As a business coach, I see this play out with my clients as rage and indignation. If you have ever felt disrespected and diminished by the way a customer failed to respond in a timely manner or didn’t read your mind in some way, codependence is probably at play. A telling sign is if you think, “after everything I’ve done for them!” or “if they would only get with the program!” If only they would change their behavior in some way, THEN you could be happy. This is the dark side of making your clients your “Why.” If your business is centered on your own personal mission in life, your clients benefit from your expertise and get a valuable service for a fair price. You get the freedom of entrepreneurship and the ability to design your life according to your own values. Centered on your clients, it can become a toxic relationship that is confusing, deflating, counter-productive, and damaging for everyone involved.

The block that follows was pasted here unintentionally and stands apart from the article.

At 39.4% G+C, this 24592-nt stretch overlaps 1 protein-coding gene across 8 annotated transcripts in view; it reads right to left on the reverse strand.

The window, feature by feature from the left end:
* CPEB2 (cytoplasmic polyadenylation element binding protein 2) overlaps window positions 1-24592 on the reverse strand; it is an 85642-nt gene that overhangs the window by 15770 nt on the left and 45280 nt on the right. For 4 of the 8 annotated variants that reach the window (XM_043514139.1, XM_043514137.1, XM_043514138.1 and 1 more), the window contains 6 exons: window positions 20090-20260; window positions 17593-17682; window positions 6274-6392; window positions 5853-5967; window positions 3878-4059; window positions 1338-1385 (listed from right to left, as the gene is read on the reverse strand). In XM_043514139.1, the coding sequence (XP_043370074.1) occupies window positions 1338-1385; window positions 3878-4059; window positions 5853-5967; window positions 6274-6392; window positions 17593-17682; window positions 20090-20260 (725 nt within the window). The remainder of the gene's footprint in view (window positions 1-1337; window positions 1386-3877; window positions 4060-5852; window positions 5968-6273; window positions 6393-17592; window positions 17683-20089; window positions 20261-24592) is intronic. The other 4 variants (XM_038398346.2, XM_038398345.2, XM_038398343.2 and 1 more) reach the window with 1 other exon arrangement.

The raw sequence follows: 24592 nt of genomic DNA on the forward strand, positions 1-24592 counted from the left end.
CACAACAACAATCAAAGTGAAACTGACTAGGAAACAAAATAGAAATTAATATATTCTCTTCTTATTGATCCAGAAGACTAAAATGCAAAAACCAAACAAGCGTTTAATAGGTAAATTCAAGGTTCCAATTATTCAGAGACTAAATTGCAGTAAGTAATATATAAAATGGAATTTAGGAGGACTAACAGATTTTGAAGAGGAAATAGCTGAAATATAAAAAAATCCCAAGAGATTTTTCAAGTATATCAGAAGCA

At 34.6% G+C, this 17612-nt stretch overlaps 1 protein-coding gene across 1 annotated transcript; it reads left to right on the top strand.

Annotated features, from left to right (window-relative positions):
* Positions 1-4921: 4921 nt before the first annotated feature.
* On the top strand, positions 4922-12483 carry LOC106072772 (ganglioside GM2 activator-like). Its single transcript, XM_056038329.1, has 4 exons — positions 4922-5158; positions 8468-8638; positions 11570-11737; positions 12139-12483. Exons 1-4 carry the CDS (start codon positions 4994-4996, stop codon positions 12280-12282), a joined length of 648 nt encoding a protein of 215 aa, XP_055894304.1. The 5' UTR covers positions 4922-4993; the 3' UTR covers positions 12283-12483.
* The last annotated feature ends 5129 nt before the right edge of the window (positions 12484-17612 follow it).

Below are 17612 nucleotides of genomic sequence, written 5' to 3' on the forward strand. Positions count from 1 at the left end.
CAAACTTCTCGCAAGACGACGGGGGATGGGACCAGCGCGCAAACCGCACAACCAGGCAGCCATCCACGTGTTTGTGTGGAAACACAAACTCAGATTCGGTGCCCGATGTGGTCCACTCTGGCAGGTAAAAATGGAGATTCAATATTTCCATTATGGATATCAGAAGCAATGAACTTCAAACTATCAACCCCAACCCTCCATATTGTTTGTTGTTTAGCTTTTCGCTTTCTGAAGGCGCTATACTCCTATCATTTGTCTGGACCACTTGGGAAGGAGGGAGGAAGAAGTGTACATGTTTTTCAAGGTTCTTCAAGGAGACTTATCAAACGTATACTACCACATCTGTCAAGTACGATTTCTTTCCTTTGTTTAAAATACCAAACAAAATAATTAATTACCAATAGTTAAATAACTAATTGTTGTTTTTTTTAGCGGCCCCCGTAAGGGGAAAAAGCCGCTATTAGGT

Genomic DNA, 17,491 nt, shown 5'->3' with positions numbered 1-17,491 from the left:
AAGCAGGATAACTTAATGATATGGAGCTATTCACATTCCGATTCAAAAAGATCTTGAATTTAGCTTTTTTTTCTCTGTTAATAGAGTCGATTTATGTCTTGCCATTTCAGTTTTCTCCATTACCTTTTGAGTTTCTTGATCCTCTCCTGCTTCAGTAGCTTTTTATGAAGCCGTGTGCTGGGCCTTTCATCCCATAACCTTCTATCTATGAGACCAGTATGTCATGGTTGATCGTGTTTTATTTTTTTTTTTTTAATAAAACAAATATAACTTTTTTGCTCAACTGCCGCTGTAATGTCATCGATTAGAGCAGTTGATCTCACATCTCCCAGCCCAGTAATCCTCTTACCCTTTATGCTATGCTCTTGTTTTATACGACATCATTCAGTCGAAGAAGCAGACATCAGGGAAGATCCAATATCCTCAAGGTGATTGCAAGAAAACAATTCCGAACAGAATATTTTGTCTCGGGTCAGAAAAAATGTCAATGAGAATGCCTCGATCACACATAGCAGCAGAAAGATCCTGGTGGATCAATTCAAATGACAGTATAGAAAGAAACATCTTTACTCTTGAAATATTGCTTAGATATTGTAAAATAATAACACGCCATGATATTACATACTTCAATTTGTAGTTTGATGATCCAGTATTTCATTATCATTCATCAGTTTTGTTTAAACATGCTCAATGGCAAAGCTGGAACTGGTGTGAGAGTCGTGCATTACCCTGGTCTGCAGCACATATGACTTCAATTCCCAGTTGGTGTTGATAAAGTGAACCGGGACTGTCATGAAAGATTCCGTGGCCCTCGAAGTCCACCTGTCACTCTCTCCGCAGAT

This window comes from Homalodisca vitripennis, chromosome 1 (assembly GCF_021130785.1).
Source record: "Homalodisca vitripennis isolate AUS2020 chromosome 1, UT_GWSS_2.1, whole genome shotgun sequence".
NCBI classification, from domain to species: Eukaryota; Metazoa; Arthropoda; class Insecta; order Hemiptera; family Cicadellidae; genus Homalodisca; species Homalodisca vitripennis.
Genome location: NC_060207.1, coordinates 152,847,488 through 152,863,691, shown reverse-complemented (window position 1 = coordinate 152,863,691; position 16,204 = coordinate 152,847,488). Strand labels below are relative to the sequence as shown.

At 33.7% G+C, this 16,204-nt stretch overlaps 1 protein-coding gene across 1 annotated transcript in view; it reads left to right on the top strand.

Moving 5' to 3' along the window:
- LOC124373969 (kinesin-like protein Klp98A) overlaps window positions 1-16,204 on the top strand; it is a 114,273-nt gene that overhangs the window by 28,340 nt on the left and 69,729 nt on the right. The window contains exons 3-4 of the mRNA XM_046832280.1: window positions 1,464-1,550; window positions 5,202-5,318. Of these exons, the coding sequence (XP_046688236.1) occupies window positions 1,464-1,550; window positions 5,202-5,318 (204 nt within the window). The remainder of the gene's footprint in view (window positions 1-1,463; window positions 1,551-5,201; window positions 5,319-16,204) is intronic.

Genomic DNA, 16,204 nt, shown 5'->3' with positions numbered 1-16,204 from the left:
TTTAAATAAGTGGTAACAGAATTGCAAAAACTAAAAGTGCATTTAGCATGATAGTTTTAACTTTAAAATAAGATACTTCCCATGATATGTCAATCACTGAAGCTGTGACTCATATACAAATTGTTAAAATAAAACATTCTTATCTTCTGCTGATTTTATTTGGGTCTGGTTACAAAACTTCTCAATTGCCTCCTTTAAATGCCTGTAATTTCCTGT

Some of us have been taught it is selfish to live for ourselves. Who do we think we are that we can make things all about us? Well, here’s the truth. We make everything all about us in one way or another. We do either out right or covertly, even if unconsciously. If you’ve ever needed permission to make your business about you and your purpose in life, consider this your liberation moment. Just like the oxygen mask on the airplane, our clients get more life from us, if we are first giving it to ourselves. Putting ourselves first is the greatest gift we can give our clients. This is the only way we can approach their problems with strength. When the work you do for them serves your highest life purpose, how could it be anything less than excellent? Now, I need to add a caveat that living for our higher purpose, is different than living for self-indulgence. Our highest purpose usually has less self and more serve, but that refines over time.